• Center for Education Reform Newswire March 20, 2012
    A weekly report on education news and commentary you won’t find anywhere else, spiced with a dash of irreverence, from the nation’s leading voice in school reform.
  • Education’s Missing Apple: The Free Enterprise Solution? – Spotlight On Poverty
    The problem is not that we lack models of excellence for serving low-income students, but rather that we lack a means of bringing those models to scale. Education reformers have spent the last half century searching for and trying to invent teaching methods and materials that would bring educational excellence to America’s poorest and most troubled neighborhoods. The assumption has been that once a recipe for success was demonstrated in one place, schools around the nation would inevitably adopt it, discarding their old, less effective practices. It hasn’t happened.
  • Review & Outlook: School Reform’s Establishment Turn
    The Council on Foreign Relations is the clubhouse of America’s establishment, a land of pinstripe suits and typically polite, status-quo thinking. Yet today CFR will publish a report that examines the national-security impact of America’s broken education system—and prescribes school choice as a primary antidote. Do you believe in miracles? American schools have several national-security duties, the report notes. Performance on all these fronts is grim. The military can’t tap the 25% of American kids who drop out of high school, and 30% of those who graduate can’t pass the Armed Forces Vocational Aptitude Battery. The good news is that this grim data is helping to change the education debate, moving away from the dogma that fixing schools requires more money. Even excluding teacher pensions and other benefits, per-pupil spending today is more than three times what it was in 1960 (in 2008 dollars). The CFR reports says this “suggests a misallocation of resources and a lack of productivity-enhancing innovations. . . . U.S. elementary and secondary schools are not organized to promote competition, choice, and innovation—the factors that catalyze success in other U.S. sectors.” There are caveats. Beyond school choice, the task force also recommends that states adopt certain “common core” standards and expand them beyond reading and math to science, technology and foreign languages; and that Governors work with the feds to create a “national security readiness audit” of educational outcomes. The latter in particular sounds like a gimmick. Five members out of 30—including Ms. Weingarten, no surprise—offer dissenting views with familiar complaints that charter schools can’t grow “to scale” and that private vouchers undermine the ethos of common schooling. As if failing public schools don’t undermine far more. But the real story is how much progress the reform movement has made when pillars of the establishment are willing to endorse a choice movement that would have been too controversial even a few years ago.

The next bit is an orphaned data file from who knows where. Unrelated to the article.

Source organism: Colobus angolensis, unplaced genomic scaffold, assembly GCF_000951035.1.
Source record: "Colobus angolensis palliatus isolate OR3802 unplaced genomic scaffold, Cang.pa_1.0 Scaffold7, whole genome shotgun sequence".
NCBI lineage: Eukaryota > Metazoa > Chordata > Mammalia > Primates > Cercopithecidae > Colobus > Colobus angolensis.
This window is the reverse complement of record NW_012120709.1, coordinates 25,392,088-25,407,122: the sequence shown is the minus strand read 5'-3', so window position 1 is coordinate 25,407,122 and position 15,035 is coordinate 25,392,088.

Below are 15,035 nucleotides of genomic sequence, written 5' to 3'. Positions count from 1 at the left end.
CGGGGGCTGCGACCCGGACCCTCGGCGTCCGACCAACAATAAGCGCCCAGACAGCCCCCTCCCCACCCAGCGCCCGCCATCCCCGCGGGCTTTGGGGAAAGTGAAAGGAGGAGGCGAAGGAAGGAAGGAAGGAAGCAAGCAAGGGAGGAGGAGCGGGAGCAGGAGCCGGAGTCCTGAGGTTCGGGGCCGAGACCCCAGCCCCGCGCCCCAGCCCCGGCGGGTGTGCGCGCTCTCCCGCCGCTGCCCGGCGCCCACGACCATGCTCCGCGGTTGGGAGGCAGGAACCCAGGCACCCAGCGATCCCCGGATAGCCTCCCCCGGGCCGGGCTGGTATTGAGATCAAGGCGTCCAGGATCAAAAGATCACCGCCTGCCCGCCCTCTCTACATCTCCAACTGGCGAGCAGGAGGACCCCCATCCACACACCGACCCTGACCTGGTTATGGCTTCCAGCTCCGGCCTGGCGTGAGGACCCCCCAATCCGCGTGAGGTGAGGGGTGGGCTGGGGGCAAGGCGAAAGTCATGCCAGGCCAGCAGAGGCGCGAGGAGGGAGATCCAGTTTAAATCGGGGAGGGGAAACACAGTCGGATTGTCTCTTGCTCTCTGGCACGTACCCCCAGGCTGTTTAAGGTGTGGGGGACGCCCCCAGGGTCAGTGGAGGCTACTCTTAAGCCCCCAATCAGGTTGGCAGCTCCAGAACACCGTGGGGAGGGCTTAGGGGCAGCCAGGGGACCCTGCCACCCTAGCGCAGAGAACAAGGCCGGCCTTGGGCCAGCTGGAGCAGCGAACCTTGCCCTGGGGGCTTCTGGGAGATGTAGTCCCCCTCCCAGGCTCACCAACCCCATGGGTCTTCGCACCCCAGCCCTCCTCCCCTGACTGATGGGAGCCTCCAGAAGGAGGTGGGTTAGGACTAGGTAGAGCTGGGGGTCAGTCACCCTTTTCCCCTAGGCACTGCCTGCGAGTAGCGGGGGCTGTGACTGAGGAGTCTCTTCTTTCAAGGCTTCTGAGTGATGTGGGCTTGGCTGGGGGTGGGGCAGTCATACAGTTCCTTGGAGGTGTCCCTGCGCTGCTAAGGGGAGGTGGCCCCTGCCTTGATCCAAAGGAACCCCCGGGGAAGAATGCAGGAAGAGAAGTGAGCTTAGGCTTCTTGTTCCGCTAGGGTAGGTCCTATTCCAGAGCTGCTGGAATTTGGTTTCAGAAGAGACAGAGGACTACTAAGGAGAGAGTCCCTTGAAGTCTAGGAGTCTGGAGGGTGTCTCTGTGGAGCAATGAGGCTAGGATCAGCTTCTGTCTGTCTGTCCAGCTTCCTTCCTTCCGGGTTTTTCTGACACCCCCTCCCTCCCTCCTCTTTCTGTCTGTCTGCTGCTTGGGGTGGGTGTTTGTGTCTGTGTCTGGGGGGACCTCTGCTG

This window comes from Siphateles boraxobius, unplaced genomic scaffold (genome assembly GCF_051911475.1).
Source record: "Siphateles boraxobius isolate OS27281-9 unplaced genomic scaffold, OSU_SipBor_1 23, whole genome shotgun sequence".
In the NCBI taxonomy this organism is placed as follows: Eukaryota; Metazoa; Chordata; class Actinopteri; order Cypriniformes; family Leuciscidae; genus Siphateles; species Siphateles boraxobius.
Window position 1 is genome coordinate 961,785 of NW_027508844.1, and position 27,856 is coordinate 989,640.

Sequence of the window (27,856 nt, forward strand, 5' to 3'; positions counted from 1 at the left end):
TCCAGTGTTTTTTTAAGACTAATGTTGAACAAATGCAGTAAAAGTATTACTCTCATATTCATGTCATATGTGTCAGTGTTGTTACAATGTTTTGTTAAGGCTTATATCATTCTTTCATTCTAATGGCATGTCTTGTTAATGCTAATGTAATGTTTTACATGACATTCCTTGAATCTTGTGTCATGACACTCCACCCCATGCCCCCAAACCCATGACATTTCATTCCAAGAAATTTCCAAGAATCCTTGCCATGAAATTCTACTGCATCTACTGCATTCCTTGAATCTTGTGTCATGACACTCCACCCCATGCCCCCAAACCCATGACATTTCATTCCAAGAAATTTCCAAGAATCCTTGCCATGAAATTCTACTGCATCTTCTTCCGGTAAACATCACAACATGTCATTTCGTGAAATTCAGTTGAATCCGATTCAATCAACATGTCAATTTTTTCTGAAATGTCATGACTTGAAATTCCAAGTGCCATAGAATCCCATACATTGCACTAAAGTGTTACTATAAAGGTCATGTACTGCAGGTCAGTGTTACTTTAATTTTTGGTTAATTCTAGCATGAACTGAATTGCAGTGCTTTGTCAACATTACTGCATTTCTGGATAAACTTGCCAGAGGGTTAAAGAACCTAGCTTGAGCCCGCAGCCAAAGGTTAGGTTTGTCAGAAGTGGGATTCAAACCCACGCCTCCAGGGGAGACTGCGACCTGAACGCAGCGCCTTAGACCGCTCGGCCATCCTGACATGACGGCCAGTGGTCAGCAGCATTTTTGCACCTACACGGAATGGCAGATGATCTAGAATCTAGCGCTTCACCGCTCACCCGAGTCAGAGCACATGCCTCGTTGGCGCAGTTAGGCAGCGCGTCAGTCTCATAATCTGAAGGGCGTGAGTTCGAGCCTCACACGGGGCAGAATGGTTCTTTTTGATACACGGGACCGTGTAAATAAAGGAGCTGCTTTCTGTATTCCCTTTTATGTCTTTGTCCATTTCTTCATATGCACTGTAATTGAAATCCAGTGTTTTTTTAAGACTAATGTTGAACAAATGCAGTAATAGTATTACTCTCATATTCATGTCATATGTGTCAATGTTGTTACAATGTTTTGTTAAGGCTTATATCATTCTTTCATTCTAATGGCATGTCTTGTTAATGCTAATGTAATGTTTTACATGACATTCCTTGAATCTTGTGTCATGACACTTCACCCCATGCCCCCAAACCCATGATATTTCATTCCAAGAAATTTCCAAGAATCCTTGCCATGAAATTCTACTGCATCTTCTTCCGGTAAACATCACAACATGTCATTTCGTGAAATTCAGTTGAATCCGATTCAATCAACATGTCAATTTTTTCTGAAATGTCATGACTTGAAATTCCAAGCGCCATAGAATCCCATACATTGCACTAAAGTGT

• Proposed $722M schools budget would be a $48M increase
    Metro Director of Schools Jesse Register has proposed a $722.4 million budget for the next fiscal year, a sizeable $48.3 million increase over current education spending to account for a combination of mandatory and proposed new expenditures. Register’s budget is the subject of a public hearing Tuesday at 5 p.m. at the district’s school board meeting room. From there, it goes before the nine-member school board for a vote on April 10 before budget hearings begin with Mayor Karl Dean’s administration.
  • Senate Votes to Replace ‘No Child Left Behind’ Provisions | Tennessee Report
    Tennessee Senators overwhelmingly approved legislation that officially gives No Child Left Behind the boot and gives teachers more leverage to banish unruly students to the principal’s office. SB2208 officially embraces a waiver from the U.S. Department of Education exempting Tennessee and nine other states from NCLB standards she called “unreasonably high proficiency targets.” Lawmakers also voted overwhelmingly, 31-0, to ban principals from returning disorderly students back to the classroom without the teachers’ permission. SB3122 requires all school districts to set policies for how principals deal with students exiled from class. At minimum, principals could not send students back to their teachers that same day without the instructors’ permission.

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